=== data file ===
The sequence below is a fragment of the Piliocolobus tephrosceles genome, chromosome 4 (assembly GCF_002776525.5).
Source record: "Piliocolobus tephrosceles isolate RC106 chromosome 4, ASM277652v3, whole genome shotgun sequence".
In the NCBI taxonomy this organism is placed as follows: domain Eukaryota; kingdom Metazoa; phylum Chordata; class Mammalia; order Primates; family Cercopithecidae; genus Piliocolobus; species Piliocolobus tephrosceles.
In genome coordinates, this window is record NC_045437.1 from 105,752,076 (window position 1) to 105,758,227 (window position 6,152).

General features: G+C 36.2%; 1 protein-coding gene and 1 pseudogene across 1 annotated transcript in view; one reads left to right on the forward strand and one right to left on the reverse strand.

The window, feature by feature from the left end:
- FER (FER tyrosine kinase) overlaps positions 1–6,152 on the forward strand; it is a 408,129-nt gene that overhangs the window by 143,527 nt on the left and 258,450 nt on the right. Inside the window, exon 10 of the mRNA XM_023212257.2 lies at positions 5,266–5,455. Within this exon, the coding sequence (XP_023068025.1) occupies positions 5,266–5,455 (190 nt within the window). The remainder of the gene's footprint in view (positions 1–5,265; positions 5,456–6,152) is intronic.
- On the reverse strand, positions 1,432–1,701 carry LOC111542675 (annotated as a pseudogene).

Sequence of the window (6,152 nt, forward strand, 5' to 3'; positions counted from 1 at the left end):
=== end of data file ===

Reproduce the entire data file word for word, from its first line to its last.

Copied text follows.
The sequence below is a fragment of the Piliocolobus tephrosceles genome, chromosome 4 (assembly GCF_002776525.5).
Source record: "Piliocolobus tephrosceles isolate RC106 chromosome 4, ASM277652v3, whole genome shotgun sequence".
In the NCBI taxonomy this organism is placed as follows: domain Eukaryota; kingdom Metazoa; phylum Chordata; class Mammalia; order Primates; family Cercopithecidae; genus Piliocolobus; species Piliocolobus tephrosceles.
In genome coordinates, this window is record NC_045437.1 from 105,752,076 (window position 1) to 105,758,227 (window position 6,152).

General features: G+C 36.2%; 1 protein-coding gene and 1 pseudogene across 1 annotated transcript in view; one reads left to right on the forward strand and one right to left on the reverse strand.

The window, feature by feature from the left end:
- FER (FER tyrosine kinase) overlaps positions 1–6,152 on the forward strand; it is a 408,129-nt gene that overhangs the window by 143,527 nt on the left and 258,450 nt on the right. Inside the window, exon 10 of the mRNA XM_023212257.2 lies at positions 5,266–5,455. Within this exon, the coding sequence (XP_023068025.1) occupies positions 5,266–5,455 (190 nt within the window). The remainder of the gene's footprint in view (positions 1–5,265; positions 5,456–6,152) is intronic.
- On the reverse strand, positions 1,432–1,701 carry LOC111542675 (annotated as a pseudogene).

Sequence of the window (6,152 nt, forward strand, 5' to 3'; positions counted from 1 at the left end):